Something delicious and unexpected is brewing in Southern Italy.
Italians adore coffee, and coffee adores Italy. It’s a longstanding love affair. Funny enough, though, while Italian bars are famous for serving the world’s best blends, so far, it has always been imported coffee, which is then processed by top Italian brands.
Things are about to change. Believe it or not, the first real Italian coffee that is 100% made in Italy has just launched. Produced in the deepest south, the coffee has a strong taste with a lingering chocolate and cinnamon flavor. The next time you tour Sicily, don’t be surprised to find what at first might look like shrubs of bright red cherries are, in fact, coffee cherries ready to be picked.
We’re way above the so-called “coffee belt” that includes top-producing countries. This made-in-Sicily coffee is the most northern variety produced in the world, above the equator. But how could that be possible? The answer is climate change. Global warming has led to rising temperatures in the Mediterranean, pushing a few visionary Sicilian farmers to experiment and successfully grow non-local tropical plantations, such as coffee.
The Palazzolo brothers are rural pioneers growing experimental coffee near Palermo, along the coast where the sea breeze acts as a natural balm contributing to keeping ideal humidity levels.
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“We’re just at the beginning of our adventure,” says Rosolino Palazzolo. “A few years ago, our coffee plants bore the first fruits, we handpicked and shelled the red cherries, which are white-green inside, and toasted the coffee beans. The coffee was delicious and filled us with pride.”
Today, guided tours take coffee-amateurs to admire the plantations and taste the exquisite Sicilian blend. The warm, dark, and dense liquid ooze out using a traditional Moka pot while a strong scent fills the air as people line up to taste the Rosolino espresso. The tiny coffee plants that dot the estate are expected to grow into larger plantations. The Palazzolo brothers are expanding production and hoping to commercialize their tasty coffee soon.
Sicilians worship coffee. For breakfast, they have coffee-flavored granita, an extremely granular slushy made of frozen espresso topped with whip cream. For now, however, the Palazzolo use the coffee beans of their new plants to feed new baby ones and increase the number of hectares.
“At first friends thought I was crazy, they were like ‘get real man, coffee will never grow in Sicily! I studied and researched, sharpened my farmer skills, and I proved them wrong,” says Rosolino proudly.
In recent years the drop in Sicilian production of oranges and citrus has pushed local farmers to look for alternative, more lucrative fruits, and veggies to grow. Rosolino personally flew to Costa Rica to grab Indigenous Arabica coffee seeds for his orchard, which he planted right in front of his bedroom. One such blend is Caturra, a niche high-quality sub-variety of Arabica. As if by miracle, the coffee seeds found a fertile terrain and started to sprout, albeit very slowly.
It wasn’t, however, an easy job. After all, Sicily is getting warmer, but luckily, it’s not as hot as countries near the equator. To boost humidity levels, the coffee plants were first planted inside the greenhouse, which helped them to grow stronger and flower. Now Rosolino is focusing on expanding production out in the open estate.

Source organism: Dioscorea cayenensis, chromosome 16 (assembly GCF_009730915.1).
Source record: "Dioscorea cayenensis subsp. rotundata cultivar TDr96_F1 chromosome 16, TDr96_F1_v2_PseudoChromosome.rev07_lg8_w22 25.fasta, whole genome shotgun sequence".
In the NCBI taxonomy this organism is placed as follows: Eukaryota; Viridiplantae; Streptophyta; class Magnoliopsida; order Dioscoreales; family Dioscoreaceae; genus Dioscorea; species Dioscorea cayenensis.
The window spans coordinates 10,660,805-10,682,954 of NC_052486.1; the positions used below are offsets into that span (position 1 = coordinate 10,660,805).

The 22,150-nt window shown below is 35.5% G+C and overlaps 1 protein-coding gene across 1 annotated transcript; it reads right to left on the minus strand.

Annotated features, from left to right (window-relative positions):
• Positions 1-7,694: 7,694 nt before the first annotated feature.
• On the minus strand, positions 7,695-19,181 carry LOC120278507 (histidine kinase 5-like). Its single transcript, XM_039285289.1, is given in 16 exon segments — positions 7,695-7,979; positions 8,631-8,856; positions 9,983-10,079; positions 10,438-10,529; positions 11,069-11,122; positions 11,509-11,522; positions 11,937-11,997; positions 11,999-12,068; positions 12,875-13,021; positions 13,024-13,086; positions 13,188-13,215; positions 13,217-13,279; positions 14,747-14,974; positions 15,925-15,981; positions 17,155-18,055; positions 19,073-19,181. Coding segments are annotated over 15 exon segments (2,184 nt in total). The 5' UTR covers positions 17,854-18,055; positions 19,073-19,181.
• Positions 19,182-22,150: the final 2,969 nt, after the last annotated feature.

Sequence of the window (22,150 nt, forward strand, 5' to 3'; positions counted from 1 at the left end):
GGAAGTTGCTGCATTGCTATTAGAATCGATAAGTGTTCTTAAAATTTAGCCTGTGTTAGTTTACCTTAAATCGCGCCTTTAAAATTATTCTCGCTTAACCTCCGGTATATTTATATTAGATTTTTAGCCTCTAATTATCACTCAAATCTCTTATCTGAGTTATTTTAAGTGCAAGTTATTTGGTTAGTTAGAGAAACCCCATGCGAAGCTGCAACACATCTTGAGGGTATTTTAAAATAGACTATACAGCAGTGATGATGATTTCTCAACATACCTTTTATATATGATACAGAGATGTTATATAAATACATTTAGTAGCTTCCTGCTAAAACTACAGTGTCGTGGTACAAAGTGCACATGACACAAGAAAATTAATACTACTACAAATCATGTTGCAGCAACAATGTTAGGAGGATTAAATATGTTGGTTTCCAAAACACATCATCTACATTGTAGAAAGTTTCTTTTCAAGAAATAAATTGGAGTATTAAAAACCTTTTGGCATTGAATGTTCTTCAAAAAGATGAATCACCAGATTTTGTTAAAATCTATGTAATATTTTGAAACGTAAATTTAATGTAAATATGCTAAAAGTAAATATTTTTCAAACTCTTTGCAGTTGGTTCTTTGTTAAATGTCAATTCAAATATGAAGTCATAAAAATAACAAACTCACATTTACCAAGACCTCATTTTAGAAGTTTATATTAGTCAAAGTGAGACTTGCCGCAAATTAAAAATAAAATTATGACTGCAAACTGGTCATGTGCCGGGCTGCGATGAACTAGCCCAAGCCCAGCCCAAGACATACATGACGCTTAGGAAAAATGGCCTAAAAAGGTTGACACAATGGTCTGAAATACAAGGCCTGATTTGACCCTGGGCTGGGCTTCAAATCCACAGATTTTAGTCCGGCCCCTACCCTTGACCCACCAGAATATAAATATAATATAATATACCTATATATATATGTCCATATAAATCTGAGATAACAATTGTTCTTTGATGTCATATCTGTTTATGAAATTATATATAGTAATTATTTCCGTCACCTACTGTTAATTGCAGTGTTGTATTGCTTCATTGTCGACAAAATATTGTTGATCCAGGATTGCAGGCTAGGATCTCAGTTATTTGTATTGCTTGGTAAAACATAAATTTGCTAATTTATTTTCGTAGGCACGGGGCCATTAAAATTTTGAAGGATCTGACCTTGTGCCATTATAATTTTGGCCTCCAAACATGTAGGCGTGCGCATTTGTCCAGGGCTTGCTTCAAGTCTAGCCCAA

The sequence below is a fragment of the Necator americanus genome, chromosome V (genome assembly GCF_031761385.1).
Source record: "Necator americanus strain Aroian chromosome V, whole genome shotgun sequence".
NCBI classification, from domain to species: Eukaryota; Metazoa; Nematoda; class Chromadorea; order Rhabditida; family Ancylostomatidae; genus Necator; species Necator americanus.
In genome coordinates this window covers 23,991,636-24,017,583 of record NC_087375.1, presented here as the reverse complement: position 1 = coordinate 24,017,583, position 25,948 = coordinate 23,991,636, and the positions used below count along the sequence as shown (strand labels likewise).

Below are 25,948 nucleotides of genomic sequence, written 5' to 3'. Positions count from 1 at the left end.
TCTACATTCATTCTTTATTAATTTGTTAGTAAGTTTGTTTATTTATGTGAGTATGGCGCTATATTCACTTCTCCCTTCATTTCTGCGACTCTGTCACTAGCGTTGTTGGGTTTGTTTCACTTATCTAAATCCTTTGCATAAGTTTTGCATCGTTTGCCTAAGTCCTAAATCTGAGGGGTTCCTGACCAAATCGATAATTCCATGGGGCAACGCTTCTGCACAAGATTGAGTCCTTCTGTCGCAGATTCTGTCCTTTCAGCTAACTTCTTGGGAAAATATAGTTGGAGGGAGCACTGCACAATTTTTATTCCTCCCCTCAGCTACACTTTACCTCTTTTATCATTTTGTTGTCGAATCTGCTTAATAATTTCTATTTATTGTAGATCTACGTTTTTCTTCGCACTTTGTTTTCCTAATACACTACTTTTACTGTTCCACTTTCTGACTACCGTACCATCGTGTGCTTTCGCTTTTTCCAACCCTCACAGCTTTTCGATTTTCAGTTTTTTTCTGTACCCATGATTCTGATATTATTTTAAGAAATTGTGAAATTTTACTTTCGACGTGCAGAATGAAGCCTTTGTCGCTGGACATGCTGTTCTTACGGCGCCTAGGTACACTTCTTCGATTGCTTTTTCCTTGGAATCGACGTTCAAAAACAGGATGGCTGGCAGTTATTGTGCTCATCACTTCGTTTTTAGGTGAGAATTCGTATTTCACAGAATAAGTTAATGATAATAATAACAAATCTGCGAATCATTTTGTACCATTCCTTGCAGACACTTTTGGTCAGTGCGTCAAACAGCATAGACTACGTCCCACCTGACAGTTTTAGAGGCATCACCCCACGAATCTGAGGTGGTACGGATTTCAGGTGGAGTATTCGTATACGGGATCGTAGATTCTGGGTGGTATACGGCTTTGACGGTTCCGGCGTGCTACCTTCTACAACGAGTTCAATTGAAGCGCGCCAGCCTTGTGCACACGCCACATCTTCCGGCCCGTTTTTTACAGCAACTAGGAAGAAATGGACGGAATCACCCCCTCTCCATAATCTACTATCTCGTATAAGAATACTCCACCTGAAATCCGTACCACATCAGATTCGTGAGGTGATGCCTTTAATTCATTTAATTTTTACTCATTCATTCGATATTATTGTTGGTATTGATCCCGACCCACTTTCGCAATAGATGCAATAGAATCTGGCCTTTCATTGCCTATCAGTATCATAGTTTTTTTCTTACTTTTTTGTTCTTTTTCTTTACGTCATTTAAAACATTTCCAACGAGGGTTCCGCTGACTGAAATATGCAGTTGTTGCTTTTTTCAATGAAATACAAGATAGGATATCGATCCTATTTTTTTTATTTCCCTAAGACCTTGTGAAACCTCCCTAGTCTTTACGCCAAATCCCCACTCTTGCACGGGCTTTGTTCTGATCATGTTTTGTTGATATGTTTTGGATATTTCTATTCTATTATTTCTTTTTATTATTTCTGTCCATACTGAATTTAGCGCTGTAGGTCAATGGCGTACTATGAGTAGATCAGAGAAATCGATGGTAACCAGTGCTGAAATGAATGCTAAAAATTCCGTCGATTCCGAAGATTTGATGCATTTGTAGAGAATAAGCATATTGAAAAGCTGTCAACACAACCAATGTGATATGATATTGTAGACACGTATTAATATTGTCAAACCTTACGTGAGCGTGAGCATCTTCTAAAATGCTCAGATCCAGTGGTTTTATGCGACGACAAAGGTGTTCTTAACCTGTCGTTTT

Other Sicilian farmers are growing “testing lab” coffee plantations, but it’s still a niche business that will take a while before it reaches consumers in bars, supermarkets, and restaurants.
Rosolino—who also grows other tropical fruits like papaya and banana—believes his agrarian revolution will revamp the local economy and kill food miles, reducing, in the long run, the amount of imported produce from abroad and sponsoring healthy eating habits.
“Growing coffee in my backyard means there are no pesticides and preservatives involved, and if the coffee plants get sick or develop fungus, we cure them through homeopathy by using other plants, just like for humans,” explains Rosolino. “My coffee is biological and organic, it’s a non-intensive, small-scale production that respects agrarian rotation techniques aimed at not stressing the soil by alternating different produce throughout the year.”
But hang on tight. I recently discovered there’s also a new made-in Italy tea. Yup, Chinese-style tea but grown on Italian soil. Even though Italians aren’t big fans of tea as they are of coffee (we’re not the Brits), a steaming cup of tea is always pleasant in cold winter evenings.
Legend says that Mussolini was a worshipper of tea and sponsored production to eliminate Italy’s dependence on imported coffee beans. Today, in the Sicilian town of Raddusa, a local tea amateur has opened a tea house where he keeps a small Indigenous plantation.
Larger tea production estates, located up north where temperatures are a bit cooler, can be found near Lake Maggiore in Piedmont and Lucca in Tuscany. These are élite lab plantations that recently had the first harvests and where curious tourists often wander inside to have an evening sip. The Lake Maggiore one is the largest tea production area in Europe. Its tea, which is grown in green, white, and black varieties, recently won a prestigious tea competition in China, beating Asian competitors.
The coffee is a bitof a surprise. I am familiar with its cultivation from time spent in Honduras. Tea is another story and is not a surprise. Tea has been grown in Imereti Province, Georgia, for generations up until the Soviets left. A group of young Europeans ("The Renegades") have been clearing out the abandoned plantations and making excellent green and black teas for two years now. Imereti is next to the Black Sea coast, so the climate may be similar to that of Northern Italy and soon, of Sicily's mountains as well. I will be interested to try Sicilian coffees and teas.